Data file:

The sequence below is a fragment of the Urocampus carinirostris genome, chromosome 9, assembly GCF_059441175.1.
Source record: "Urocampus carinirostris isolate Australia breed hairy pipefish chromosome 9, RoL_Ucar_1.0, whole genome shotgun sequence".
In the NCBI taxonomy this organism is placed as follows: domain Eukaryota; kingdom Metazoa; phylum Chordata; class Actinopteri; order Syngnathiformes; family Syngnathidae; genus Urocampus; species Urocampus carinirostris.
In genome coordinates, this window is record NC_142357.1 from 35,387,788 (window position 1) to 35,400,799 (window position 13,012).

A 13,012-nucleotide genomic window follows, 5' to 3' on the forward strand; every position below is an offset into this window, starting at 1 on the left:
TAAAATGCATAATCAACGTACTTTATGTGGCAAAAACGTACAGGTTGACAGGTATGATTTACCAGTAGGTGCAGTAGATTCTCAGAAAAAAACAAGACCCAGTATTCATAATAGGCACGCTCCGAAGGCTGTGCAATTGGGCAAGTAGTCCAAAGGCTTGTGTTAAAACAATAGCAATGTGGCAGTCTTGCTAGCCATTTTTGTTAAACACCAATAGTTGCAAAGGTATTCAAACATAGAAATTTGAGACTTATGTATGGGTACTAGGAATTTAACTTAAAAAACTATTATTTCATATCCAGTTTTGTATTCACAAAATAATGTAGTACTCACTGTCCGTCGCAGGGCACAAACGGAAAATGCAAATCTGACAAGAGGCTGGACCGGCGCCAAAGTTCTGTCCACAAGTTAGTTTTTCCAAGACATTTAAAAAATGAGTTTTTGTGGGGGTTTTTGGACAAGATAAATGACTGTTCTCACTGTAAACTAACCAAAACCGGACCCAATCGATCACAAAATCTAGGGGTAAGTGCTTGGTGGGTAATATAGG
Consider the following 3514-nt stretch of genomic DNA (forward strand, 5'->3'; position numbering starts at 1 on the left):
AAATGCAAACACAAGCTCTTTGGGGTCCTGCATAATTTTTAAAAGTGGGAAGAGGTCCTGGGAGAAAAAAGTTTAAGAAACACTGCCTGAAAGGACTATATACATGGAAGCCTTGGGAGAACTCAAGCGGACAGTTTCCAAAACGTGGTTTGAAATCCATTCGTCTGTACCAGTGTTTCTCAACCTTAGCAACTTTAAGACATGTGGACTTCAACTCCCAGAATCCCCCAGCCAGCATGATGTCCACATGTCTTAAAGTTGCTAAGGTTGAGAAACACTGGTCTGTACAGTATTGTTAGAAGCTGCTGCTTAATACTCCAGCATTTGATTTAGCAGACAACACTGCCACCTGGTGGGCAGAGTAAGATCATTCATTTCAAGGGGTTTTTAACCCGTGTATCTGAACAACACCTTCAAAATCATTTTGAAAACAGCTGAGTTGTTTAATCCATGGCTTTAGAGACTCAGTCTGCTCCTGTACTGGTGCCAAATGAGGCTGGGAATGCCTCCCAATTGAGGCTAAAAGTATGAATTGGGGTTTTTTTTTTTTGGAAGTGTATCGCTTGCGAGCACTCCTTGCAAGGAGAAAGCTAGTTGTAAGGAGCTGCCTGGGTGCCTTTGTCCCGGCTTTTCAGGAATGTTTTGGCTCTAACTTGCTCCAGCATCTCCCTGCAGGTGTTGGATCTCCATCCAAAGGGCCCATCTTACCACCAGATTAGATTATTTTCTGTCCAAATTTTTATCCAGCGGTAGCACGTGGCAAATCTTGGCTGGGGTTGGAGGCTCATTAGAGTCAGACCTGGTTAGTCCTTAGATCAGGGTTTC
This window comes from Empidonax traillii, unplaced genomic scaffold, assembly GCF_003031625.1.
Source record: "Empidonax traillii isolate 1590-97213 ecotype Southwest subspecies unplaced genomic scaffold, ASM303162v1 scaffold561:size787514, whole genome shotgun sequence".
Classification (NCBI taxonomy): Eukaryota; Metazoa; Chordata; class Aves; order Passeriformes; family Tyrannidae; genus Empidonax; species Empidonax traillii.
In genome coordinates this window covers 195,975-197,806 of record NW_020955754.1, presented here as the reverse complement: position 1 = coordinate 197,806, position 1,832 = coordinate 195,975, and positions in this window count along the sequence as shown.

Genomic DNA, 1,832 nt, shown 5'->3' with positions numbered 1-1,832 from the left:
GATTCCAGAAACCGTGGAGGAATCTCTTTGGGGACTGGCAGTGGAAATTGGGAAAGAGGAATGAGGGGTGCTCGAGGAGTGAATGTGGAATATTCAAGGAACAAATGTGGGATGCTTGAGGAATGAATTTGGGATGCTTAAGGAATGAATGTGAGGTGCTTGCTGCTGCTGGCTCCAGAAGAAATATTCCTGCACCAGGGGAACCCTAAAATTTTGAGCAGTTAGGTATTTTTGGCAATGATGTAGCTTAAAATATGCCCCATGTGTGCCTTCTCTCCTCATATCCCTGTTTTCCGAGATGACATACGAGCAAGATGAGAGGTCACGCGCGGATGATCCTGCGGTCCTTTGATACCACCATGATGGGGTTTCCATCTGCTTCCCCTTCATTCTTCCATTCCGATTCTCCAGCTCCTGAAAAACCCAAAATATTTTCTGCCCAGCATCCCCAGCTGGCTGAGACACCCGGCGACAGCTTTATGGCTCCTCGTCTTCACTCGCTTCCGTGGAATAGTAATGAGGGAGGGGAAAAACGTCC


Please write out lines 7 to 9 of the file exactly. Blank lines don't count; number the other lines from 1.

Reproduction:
Consider the following 3514-nt stretch of genomic DNA (forward strand, 5'->3'; position numbering starts at 1 on the left):
AAATGCAAACACAAGCTCTTTGGGGTCCTGCATAATTTTTAAAAGTGGGAAGAGGTCCTGGGAGAAAAAAGTTTAAGAAACACTGCCTGAAAGGACTATATACATGGAAGCCTTGGGAGAACTCAAGCGGACAGTTTCCAAAACGTGGTTTGAAATCCATTCGTCTGTACCAGTGTTTCTCAACCTTAGCAACTTTAAGACATGTGGACTTCAACTCCCAGAATCCCCCAGCCAGCATGATGTCCACATGTCTTAAAGTTGCTAAGGTTGAGAAACACTGGTCTGTACAGTATTGTTAGAAGCTGCTGCTTAATACTCCAGCATTTGATTTAGCAGACAACACTGCCACCTGGTGGGCAGAGTAAGATCATTCATTTCAAGGGGTTTTTAACCCGTGTATCTGAACAACACCTTCAAAATCATTTTGAAAACAGCTGAGTTGTTTAATCCATGGCTTTAGAGACTCAGTCTGCTCCTGTACTGGTGCCAAATGAGGCTGGGAATGCCTCCCAATTGAGGCTAAAAGTATGAATTGGGGTTTTTTTTTTTTGGAAGTGTATCGCTTGCGAGCACTCCTTGCAAGGAGAAAGCTAGTTGTAAGGAGCTGCCTGGGTGCCTTTGTCCCGGCTTTTCAGGAATGTTTTGGCTCTAACTTGCTCCAGCATCTCCCTGCAGGTGTTGGATCTCCATCCAAAGGGCCCATCTTACCACCAGATTAGATTATTTTCTGTCCAAATTTTTATCCAGCGGTAGCACGTGGCAAATCTTGGCTGGGGTTGGAGGCTCATTAGAGTCAGACCTGGTTAGTCCTTAGATCAGGGTTTC
This window comes from Empidonax traillii, unplaced genomic scaffold, assembly GCF_003031625.1.